And then there was a refreshing breeze in the stink that dominated the fall season, with Jonathan Demme directing the first episode of A Gifted Man. Patrick Wilson, who we (we as in me) last saw in the astral projection horror movie of Insidious, is the asshole doctor. You know the House type, someone who is so brilliant that he is in high demand but has no bedside manner. Except he really isn't an asshole, he's just extremely driven and a little lifted from the everyman. And wealthy and wants for nothing. His (ghostly) ex-wife appears to him to remind him of what really is important. The episode was just so skillfully crafted, but I doubt it could carry the momentum for an entire series unless they chose a slow, steady arc of his redemption. I hesitate to watch any more episodes for fear of disappointment.
Last year, or earlier this year by download standards, the best thing I watched was the american adaptation of The Killing. It focused on the hard subject of how a family reacts when their teenage girl is murdered and also on the investigation around her death. It was that narrow focus that made the series, as it will in Homeland, about the return of an american POW and the investigation (by only one CIA agent, it seems) into whether he was "turned". Even ignoring the incredible cast, it's completely compelling where we know a little more each episode but are still completely unsure whether the full plot (against the US of A, not story plot) is there or not. Of course, I will watch Damian Lewis in anything but really, this show belongs to Claire Danes as the CIA agent who is not just obsessed with her investigation but actually may be suffering a psychotic break, if the pills her sister proscribes for her tell anything.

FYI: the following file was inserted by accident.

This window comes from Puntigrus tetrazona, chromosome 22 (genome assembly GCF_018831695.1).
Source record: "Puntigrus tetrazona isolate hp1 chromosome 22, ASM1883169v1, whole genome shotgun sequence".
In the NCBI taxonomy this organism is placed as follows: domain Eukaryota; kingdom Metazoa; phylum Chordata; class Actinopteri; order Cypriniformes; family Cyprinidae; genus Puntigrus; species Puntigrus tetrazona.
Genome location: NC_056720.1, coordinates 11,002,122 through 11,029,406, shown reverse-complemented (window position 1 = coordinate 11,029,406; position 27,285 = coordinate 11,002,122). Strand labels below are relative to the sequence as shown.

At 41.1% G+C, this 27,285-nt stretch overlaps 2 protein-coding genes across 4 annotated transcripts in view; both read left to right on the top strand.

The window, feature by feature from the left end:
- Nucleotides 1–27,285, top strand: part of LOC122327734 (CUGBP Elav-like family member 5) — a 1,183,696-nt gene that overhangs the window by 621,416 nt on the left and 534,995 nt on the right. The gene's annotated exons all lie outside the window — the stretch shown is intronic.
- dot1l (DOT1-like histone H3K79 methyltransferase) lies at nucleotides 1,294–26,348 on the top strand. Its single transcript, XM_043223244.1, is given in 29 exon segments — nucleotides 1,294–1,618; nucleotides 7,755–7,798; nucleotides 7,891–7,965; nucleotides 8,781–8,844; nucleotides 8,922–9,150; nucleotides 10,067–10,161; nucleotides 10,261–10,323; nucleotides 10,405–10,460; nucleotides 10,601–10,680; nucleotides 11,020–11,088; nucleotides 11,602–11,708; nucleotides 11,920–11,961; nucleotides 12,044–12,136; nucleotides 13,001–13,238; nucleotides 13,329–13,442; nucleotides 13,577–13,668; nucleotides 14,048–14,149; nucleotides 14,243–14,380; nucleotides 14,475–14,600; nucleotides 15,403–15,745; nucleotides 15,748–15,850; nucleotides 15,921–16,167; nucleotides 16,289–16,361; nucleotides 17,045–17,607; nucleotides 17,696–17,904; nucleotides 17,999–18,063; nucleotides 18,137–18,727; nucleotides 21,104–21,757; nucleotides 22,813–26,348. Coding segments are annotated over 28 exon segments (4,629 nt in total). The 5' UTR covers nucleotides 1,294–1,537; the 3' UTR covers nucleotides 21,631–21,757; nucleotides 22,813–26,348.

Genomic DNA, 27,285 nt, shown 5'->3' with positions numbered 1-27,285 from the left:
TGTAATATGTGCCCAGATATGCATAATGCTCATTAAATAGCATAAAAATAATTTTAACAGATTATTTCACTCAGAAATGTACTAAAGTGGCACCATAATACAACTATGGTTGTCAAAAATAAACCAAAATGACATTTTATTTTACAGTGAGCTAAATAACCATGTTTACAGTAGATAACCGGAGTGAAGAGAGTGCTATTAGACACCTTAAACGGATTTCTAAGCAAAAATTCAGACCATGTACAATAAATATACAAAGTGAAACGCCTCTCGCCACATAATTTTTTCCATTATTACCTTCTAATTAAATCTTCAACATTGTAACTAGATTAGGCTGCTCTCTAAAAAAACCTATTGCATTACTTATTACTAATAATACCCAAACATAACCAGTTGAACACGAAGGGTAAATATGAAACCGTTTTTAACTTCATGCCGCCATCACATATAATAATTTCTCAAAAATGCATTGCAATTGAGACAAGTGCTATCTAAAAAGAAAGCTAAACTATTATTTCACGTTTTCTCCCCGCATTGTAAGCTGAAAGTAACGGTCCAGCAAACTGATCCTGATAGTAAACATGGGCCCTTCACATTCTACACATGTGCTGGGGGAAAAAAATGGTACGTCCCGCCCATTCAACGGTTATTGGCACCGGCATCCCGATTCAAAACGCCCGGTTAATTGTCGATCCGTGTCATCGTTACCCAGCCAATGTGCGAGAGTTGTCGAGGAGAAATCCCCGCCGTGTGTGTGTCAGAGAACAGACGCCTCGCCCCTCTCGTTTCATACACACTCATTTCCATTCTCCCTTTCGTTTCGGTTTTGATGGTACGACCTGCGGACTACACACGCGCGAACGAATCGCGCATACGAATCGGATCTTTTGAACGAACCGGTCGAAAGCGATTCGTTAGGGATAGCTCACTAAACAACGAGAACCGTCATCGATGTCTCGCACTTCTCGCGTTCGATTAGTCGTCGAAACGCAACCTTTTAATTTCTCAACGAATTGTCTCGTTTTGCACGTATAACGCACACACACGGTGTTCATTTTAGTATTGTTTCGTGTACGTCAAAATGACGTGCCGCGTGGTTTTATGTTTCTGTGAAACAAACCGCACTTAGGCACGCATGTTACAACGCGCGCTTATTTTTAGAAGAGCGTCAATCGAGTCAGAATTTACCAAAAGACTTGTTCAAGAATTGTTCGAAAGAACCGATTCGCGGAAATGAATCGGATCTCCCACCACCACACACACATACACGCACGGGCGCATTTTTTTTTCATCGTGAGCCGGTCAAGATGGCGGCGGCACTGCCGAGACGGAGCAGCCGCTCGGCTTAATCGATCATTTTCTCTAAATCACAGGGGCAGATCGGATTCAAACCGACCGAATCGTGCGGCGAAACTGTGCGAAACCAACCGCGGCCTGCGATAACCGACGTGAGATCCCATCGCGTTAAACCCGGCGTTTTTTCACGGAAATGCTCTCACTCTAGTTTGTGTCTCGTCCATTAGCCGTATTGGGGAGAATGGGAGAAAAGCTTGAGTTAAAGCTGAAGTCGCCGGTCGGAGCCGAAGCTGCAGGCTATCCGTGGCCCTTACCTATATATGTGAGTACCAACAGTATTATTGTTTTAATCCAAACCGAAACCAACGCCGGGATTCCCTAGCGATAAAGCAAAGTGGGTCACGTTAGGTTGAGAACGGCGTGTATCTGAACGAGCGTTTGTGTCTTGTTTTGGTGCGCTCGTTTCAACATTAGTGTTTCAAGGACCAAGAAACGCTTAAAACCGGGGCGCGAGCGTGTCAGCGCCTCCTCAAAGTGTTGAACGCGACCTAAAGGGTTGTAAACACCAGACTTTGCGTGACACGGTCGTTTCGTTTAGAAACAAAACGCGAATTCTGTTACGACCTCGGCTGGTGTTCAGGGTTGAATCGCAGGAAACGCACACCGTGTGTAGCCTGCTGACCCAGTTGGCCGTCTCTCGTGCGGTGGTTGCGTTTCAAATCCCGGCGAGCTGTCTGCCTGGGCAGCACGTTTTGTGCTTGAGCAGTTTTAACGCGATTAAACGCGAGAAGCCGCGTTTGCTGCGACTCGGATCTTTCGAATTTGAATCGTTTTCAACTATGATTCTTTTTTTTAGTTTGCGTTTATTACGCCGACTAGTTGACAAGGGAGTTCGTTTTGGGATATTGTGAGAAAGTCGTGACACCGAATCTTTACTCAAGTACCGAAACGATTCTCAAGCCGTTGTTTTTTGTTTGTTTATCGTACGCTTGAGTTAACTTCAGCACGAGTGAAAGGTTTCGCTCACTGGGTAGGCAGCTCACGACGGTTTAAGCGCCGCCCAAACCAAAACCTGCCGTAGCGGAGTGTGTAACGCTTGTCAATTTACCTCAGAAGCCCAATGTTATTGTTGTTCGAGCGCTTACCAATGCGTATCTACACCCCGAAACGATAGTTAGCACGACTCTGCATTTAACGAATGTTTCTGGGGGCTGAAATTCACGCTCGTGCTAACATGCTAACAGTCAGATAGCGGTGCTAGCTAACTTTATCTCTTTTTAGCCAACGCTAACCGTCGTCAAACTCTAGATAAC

Finally, there is one I am not sure I will be able to watch again but damn I was thinking about it after seeing the first episode. Boss is the story of a Chicago mayor who is diagnosed with a disease that makes Alzheimer's pale in comparison. It will be a long haul but it will strip all dignity from this powerful man. And then the episode proceeds to show us exactly how powerful & dark he is and how we might not actually mind seeing him destroyed. He is an evil evil politician but a ... necessary one? Kelsey Grammar plays the man cool, coldly intelligent but on the edge of losing it all. I might have to download in bursts as I feel that watching the man steadily will leave me unsteady.